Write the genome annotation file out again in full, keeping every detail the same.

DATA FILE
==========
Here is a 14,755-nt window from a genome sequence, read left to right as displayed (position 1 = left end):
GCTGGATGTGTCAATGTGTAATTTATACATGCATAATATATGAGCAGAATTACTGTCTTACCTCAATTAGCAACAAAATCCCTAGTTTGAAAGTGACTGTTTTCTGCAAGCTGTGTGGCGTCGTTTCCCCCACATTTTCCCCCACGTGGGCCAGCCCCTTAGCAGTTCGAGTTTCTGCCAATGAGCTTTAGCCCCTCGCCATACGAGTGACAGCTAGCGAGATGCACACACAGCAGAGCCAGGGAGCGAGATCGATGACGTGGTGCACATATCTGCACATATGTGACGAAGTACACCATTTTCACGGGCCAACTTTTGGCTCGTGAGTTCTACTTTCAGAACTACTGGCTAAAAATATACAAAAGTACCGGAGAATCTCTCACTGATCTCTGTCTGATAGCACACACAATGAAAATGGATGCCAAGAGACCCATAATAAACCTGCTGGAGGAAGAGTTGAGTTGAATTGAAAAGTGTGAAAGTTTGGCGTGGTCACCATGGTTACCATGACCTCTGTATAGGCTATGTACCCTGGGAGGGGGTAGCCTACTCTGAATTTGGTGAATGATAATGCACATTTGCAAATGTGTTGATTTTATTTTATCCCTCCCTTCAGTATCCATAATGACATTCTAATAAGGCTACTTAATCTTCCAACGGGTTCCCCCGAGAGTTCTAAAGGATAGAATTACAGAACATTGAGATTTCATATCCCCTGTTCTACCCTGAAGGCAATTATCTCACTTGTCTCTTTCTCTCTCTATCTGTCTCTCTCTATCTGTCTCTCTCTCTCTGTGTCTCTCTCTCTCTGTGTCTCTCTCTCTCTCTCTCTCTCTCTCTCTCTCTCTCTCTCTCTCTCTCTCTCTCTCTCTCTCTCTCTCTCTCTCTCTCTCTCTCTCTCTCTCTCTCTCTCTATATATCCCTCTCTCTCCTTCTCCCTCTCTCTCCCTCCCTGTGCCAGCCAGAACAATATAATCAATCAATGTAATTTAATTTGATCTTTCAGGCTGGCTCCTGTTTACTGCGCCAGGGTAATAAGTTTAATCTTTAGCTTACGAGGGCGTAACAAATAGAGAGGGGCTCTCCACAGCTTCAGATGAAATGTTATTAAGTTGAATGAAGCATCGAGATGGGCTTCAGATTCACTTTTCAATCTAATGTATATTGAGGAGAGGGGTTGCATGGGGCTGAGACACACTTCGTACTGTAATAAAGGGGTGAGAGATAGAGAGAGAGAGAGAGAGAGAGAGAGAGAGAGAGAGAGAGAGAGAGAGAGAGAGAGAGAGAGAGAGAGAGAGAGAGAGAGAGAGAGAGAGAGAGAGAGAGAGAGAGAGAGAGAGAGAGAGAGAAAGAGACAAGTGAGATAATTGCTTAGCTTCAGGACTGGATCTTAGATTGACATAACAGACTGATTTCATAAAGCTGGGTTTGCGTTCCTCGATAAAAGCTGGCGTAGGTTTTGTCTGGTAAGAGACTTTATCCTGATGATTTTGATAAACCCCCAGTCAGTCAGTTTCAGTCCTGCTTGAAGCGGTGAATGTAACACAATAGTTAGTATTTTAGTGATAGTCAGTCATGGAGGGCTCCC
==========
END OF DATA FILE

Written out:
Here is a 14,755-nt window from a genome sequence, read left to right as displayed (position 1 = left end):
GCTGGATGTGTCAATGTGTAATTTATACATGCATAATATATGAGCAGAATTACTGTCTTACCTCAATTAGCAACAAAATCCCTAGTTTGAAAGTGACTGTTTTCTGCAAGCTGTGTGGCGTCGTTTCCCCCACATTTTCCCCCACGTGGGCCAGCCCCTTAGCAGTTCGAGTTTCTGCCAATGAGCTTTAGCCCCTCGCCATACGAGTGACAGCTAGCGAGATGCACACACAGCAGAGCCAGGGAGCGAGATCGATGACGTGGTGCACATATCTGCACATATGTGACGAAGTACACCATTTTCACGGGCCAACTTTTGGCTCGTGAGTTCTACTTTCAGAACTACTGGCTAAAAATATACAAAAGTACCGGAGAATCTCTCACTGATCTCTGTCTGATAGCACACACAATGAAAATGGATGCCAAGAGACCCATAATAAACCTGCTGGAGGAAGAGTTGAGTTGAATTGAAAAGTGTGAAAGTTTGGCGTGGTCACCATGGTTACCATGACCTCTGTATAGGCTATGTACCCTGGGAGGGGGTAGCCTACTCTGAATTTGGTGAATGATAATGCACATTTGCAAATGTGTTGATTTTATTTTATCCCTCCCTTCAGTATCCATAATGACATTCTAATAAGGCTACTTAATCTTCCAACGGGTTCCCCCGAGAGTTCTAAAGGATAGAATTACAGAACATTGAGATTTCATATCCCCTGTTCTACCCTGAAGGCAATTATCTCACTTGTCTCTTTCTCTCTCTATCTGTCTCTCTCTATCTGTCTCTCTCTCTCTGTGTCTCTCTCTCTCTGTGTCTCTCTCTCTCTCTCTCTCTCTCTCTCTCTCTCTCTCTCTCTCTCTCTCTCTCTCTCTCTCTCTCTCTCTCTCTCTCTCTCTCTCTCTCTCTCTCTCTCTATATATCCCTCTCTCTCCTTCTCCCTCTCTCTCCCTCCCTGTGCCAGCCAGAACAATATAATCAATCAATGTAATTTAATTTGATCTTTCAGGCTGGCTCCTGTTTACTGCGCCAGGGTAATAAGTTTAATCTTTAGCTTACGAGGGCGTAACAAATAGAGAGGGGCTCTCCACAGCTTCAGATGAAATGTTATTAAGTTGAATGAAGCATCGAGATGGGCTTCAGATTCACTTTTCAATCTAATGTATATTGAGGAGAGGGGTTGCATGGGGCTGAGACACACTTCGTACTGTAATAAAGGGGTGAGAGATAGAGAGAGAGAGAGAGAGAGAGAGAGAGAGAGAGAGAGAGAGAGAGAGAGAGAGAGAGAGAGAGAGAGAGAGAGAGAGAGAGAGAGAGAGAGAGAGAGAGAGAGAGAGAGAGAGAGAGAGAGAAAGAGACAAGTGAGATAATTGCTTAGCTTCAGGACTGGATCTTAGATTGACATAACAGACTGATTTCATAAAGCTGGGTTTGCGTTCCTCGATAAAAGCTGGCGTAGGTTTTGTCTGGTAAGAGACTTTATCCTGATGATTTTGATAAACCCCCAGTCAGTCAGTTTCAGTCCTGCTTGAAGCGGTGAATGTAACACAATAGTTAGTATTTTAGTGATAGTCAGTCATGGAGGGCTCCC